A new version of Trumpcare could come to the House floor for a vote — or it might fizzle again. To an almost comical extent, Republicans keep trumpeting the imminent revival of stalled legislation to repeal and partially replace Obamacare. There is no particular reason to believe that the substantive intra-Republican disputes that caused the failure of the American Health Care Act last month have been successfully addressed. But in theory, a combination of White House pressure, some cosmetic changes, and above all the desire to dump this problem on the Senate and move on to the tastier proposition of tax cuts could drag Zombie Trumpcare over the line in the House.
Just a few days ago, there were reports from every direction that the House would vote on health-care legislation this week. But Paul Ryan told Republican House members on Saturday that no vote had been scheduled, and no vote would be scheduled until the votes were secured to ensure passage of a revised bill. So it looks already like health-care legislation is slipping back toward failure. Don’t be surprised if it reemerges as bipartisan legislation very much unlike what the House is considering right now.
In the unlikely event a House vote does occur this week or very soon thereafter, and is successful, it should not be taken as a sign that Senate passage is likely any time soon. Resistance to the American Health Care Act or anything that closely resembles it will be significantly stronger in the Senate, where Republicans can only lose two votes, and where the Senate parliamentarian could well throw sand in the wheels by ruling key House provisions non-germane to the budget and hence subject to a Democratic filibuster.
The White House could release a tax plan — or just punt again on the details. The last large cookie on the plate for the post-recess week in Washington is the administration’s announcement of its next major legislative initiative, a tax-cut package, per The Hill:
Trump said the plan would be unveiled “Wednesday or shortly thereafter” and would involve tax cuts that would be “bigger I believe than any tax cut ever.”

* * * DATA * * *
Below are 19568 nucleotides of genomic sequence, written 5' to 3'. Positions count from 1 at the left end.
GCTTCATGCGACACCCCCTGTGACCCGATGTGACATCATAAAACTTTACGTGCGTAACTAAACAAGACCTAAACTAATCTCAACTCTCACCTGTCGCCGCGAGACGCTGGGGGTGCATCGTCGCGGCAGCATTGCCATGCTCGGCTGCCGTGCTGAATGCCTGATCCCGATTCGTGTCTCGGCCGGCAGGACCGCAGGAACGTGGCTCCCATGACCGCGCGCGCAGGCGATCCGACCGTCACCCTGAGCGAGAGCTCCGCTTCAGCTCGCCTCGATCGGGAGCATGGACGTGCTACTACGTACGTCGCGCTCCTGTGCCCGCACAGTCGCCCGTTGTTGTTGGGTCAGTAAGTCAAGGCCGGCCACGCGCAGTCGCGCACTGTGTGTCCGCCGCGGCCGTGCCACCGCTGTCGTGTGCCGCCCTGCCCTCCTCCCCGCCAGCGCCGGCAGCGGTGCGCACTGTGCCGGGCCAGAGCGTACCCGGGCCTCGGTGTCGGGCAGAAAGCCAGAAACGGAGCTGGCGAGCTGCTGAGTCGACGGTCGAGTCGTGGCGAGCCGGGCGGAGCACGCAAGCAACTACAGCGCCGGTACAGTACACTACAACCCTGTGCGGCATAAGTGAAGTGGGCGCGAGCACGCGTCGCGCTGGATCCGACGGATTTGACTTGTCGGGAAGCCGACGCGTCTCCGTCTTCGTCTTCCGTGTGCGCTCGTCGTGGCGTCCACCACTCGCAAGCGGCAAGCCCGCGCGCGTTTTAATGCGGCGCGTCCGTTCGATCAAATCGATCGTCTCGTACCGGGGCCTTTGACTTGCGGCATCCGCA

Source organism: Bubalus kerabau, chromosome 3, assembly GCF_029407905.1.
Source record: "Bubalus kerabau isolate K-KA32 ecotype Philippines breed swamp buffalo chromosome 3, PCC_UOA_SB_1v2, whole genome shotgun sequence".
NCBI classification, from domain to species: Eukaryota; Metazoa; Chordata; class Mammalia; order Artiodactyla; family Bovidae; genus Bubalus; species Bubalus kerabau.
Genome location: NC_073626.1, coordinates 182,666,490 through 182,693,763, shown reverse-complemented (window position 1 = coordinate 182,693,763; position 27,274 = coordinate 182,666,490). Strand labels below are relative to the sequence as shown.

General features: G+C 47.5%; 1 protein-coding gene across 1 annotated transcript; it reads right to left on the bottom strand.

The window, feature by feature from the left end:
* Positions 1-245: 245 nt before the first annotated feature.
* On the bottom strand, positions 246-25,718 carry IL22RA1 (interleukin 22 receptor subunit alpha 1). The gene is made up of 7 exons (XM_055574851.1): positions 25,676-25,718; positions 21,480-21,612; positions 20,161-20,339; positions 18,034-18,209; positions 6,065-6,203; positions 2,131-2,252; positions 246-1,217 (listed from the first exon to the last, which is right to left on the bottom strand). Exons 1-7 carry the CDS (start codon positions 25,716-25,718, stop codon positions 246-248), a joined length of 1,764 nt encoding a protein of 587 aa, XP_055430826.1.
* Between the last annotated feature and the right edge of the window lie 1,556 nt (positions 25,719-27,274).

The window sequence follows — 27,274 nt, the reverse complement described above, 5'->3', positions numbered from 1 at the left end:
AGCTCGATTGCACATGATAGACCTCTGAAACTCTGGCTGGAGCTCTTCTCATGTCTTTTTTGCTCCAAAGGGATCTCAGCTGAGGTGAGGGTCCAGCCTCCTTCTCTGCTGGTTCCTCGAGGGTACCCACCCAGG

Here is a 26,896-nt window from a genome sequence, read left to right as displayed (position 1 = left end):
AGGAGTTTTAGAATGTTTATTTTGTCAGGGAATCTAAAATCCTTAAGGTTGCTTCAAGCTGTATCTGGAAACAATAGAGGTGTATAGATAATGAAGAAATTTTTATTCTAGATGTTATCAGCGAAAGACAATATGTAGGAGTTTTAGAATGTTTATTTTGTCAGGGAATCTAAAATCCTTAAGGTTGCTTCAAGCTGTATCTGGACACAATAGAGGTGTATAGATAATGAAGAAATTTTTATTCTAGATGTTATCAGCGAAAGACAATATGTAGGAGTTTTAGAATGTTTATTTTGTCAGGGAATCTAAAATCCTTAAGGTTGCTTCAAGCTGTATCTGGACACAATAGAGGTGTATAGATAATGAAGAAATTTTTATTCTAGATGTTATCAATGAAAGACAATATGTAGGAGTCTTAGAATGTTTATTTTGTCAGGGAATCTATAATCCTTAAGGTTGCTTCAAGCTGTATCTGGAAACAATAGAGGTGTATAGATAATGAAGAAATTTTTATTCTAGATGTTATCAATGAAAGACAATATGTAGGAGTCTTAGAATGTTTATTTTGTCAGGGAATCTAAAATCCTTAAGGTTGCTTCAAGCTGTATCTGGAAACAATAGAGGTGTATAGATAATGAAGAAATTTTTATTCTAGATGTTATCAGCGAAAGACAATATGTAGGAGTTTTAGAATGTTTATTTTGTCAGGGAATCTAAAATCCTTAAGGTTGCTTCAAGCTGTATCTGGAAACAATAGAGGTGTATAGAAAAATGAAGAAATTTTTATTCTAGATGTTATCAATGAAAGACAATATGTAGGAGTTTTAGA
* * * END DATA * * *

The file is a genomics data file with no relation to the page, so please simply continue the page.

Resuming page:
The president added later Friday at the Treasury Department that the administration will “be having a big announcement Wednesday having to do with tax reform.”
But Trump budget director Mick Mulvaney immediately indicated the announcement might leave a lot of details — like maybe all of them — to the not-so-immediate future, as Mark Niquette reports:
Asked about his previous comments that the full plan with bill language probably won’t be released until June, Mulvaney said “that’s still probably fair. ” The administration has started working with House and Senate committees “as we try and build some momentum for this tax plan,” he said.
Mulvaney said the administration hasn’t decided whether its plan will be revenue neutral, which would be needed to meet the criteria set by lawmakers to make tax changes permanent, or will add to the national debt.
That’s kind of a big deal. This decision spells the difference between “tax reform” and just another big fat high-end GOP “tax cut.” And it also has a large impact on the procedures used to enact tax legislation, since the budget-reconciliation process everyone has assumed would be the vehicle for a tax cut requires budget-neutrality within ten years (which is why tax changes might not be “permanent”).
So it appears the Wednesday (or whenever it is) announcement could make the GOP’s tax legislation planning murkier than ever.
All in all, it looks to be one of those increasingly common weeks of the Trump era, where you wake up in the morning wondering if you’ve missed something momentous that happened overnight — or if you will wake up a week from now amazed at how little is really happening in Washington aside from misleading noise.